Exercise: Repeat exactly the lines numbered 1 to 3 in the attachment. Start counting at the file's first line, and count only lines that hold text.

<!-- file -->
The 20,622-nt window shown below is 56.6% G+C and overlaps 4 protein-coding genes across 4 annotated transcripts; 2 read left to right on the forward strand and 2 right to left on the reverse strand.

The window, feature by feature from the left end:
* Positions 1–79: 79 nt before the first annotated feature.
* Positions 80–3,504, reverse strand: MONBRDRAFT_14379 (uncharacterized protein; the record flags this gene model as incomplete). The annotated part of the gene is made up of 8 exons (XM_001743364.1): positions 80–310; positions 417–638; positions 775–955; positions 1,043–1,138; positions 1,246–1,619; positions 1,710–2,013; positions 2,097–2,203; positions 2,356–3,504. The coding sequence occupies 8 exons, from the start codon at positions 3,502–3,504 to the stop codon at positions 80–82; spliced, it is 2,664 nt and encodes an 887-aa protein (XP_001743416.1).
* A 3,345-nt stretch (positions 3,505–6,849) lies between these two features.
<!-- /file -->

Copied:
The 20,622-nt window shown below is 56.6% G+C and overlaps 4 protein-coding genes across 4 annotated transcripts; 2 read left to right on the forward strand and 2 right to left on the reverse strand.

The window, feature by feature from the left end:
* Positions 1–79: 79 nt before the first annotated feature.